Parties

Koko Taylor: Wang Dang Doodle (1966)

koko taylorHere’s a true Old School party. It’s so Old School that even Howlin’ Wolf, the first to record this tune in 1960, found it old fashioned. Willie Dixon, who wrote it years earlier, explained that Wang Dang Doodle “meant a good time, especially if the guy came in from the South. A wang dang meant having a ball and a lot of dancing, they called it a rocking style so that’s what it meant to wang dang doodle” (from Wikipedia). The characters are straight out of the 1930s: Automatic Slim, Razor totin’ Jim, Butcher knife totin’ Annie, Fast talkin’ Fannie and so forth. The party sounds rough and exciting:

We’re gonna pitch a ball, Down to the union hall,
We’re gonna romp and trump till midnight,
We’re gonna fuss and fight till daylight,
We’re gonna pitch a Wang dang doodle all night long.
(Click here for the full lyrics)

Howlin’ Wolf’s version☊ is ok, although it doesn’t compare to the other songs he recorded in the same session, like the murderously sexy Back Door Man☊ (later covered by the Doors☊, who unfortunately, in this case, sound more like sheep than wolves). In 1965 Koko Taylor joined Chess records, who also had Wolf and Dixon under contract, and immediately recorded her own version of this tune (with Buddy Guy on guitar and Dixon singing background vocals). She added a real badass attitude to it, making it sound like a hell of a party. So much so that it went in the charts, and it became Koko Taylor’s signature song. In 1995, her version was inducted in the Classics of Blues Recording category of the Blues Foundation Hall of Fame. There’s a 1973 Pointer Sisters cover (somewhat Hard Rockish): the ladies were sort of badass too♾, but nowhere near as much as Koko. So remember: you throw a party, but you pitch a wang dang doodle.

Koko Taylor: Wang Dang Doodle
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B52s: Love Shack (1989)

The 1980s produced a number of interesting musical oddities: artists that didn’t sound like anybody else, who had hits back then, but would probably struggle to survive in today’s market. Ian Dury is an example, so are Devo and the B52s. Their first song to get airplay, Rock Lobster (1979), was pretty bizarre – yet it went in the charts.

However, with the B52s formula (some post-Punk New wave, 60s rock’n’roll, teenage Pop, Trash references, bizarre lyrics and beehives) is not so easy to consistently produce hits, and in the mid 80s the band’s success dwindled. Love Shack not only brought them fame and money (much more that Rock Lobster ten years before), but gave the B52s a place in Pop heaven. Love Shack is an evergreen, it still gets a lot of airplay, it’s often used in adverts, sitcoms, tv series and movies – and it’s a party favorite.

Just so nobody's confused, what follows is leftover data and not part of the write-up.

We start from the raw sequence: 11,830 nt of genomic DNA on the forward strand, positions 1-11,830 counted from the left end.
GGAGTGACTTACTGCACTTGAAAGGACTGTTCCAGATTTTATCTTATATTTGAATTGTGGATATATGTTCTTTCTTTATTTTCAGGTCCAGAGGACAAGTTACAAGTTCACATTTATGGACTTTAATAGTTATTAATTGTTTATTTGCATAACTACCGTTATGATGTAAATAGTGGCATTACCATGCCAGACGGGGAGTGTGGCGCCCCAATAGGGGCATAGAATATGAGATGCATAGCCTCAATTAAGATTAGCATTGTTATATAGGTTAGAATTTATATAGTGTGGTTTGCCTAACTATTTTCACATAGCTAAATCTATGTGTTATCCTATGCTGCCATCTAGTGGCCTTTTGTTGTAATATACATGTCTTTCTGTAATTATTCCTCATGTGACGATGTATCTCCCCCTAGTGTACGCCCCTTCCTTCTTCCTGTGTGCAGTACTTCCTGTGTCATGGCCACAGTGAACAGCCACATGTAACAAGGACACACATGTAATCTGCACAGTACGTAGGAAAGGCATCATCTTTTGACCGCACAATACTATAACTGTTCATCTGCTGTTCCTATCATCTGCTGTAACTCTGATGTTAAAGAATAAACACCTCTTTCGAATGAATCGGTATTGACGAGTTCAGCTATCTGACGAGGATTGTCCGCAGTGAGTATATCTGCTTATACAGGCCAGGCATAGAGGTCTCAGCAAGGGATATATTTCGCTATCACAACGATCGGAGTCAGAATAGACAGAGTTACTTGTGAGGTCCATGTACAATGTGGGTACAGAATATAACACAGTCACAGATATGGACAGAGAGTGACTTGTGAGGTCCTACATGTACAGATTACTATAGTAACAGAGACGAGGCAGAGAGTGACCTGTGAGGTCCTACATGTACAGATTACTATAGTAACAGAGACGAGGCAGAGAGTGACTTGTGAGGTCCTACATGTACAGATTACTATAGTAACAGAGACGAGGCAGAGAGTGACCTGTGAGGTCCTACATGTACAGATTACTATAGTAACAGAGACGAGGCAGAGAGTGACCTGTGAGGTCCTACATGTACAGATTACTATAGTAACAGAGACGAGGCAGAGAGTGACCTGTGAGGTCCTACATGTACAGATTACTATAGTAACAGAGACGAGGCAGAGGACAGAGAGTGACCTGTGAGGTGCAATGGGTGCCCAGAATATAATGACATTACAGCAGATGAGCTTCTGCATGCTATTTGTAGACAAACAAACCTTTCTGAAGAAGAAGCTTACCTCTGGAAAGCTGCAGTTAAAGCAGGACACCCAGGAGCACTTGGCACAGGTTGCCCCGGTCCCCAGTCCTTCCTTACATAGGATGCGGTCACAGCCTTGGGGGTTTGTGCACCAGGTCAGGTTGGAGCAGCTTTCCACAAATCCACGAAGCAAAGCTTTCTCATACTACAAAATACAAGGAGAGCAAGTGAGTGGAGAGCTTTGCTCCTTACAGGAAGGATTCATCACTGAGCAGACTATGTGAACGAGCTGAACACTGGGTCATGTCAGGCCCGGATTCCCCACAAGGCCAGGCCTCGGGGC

Produced by Don Was (who produced everybody, including several Rolling Stones albums), in my opinion Love Shack is a minor masterpiece of Pop cunning. Usually, songs have one hook, often the chorus. Some songs have two (like California love♾). Sometimes a song might have no chorus at all, but hooks throughout, like Marving Gaye’s Got To Give It Up (see below). Or Love Shack – which is a festive collection of hooks, one into the other. There is some kind of verse (the male voice), but then it breaks into a hook too: The whole shack shimmies! The LP version☊ is a minute longer than the one in the videoclip: they edited out a hook (having so many).


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The energetic, over-the-top way in which B52s approach the song, might sound annoying to some (it certainly is the opposite of cool), but that is one of the ways to sing a pop song: to sound like you’re having BIG fun. Love Shack is still a huge party anthem – unless you’re at a Disney party: they refuse to play it because of possible sexual double meanings. This, and other Love Shack fun facts, can be found on the song’s songfacts.com page.

Marvin Gaye: Got To Give It Up (Parts 1 & 2) (1977)

marvin gayeHere’s one of the most influential song on the past 40 years. A song so hard to beat that many artists could only copy it, in some cases note by note. I’m not talking about the lawsuit for plagiarism regarding the song Blurred Lines: that’s different, and you can judge for yourself. I’m referring to a style of singing and producing vocal and rhythm parts that became the foundation of a large part of contemporary Pop music. Without Marvin Gaye (in general) and Got To Give It Up (in particular), we wouldn’t have Michael Jackson, who repeatedly appropriated hooks from this song, and whose vocal technique (both singing and recording) owes a lot to Gaye’s. Without Jackson there would be no contemporary R’n’B as we know it. So this song resonates in millions of other songs, often without anyone noticing. It’s almost like trying to count how many songs use the 12 bar Blues chord structure: Got To Give It Up is THAT important.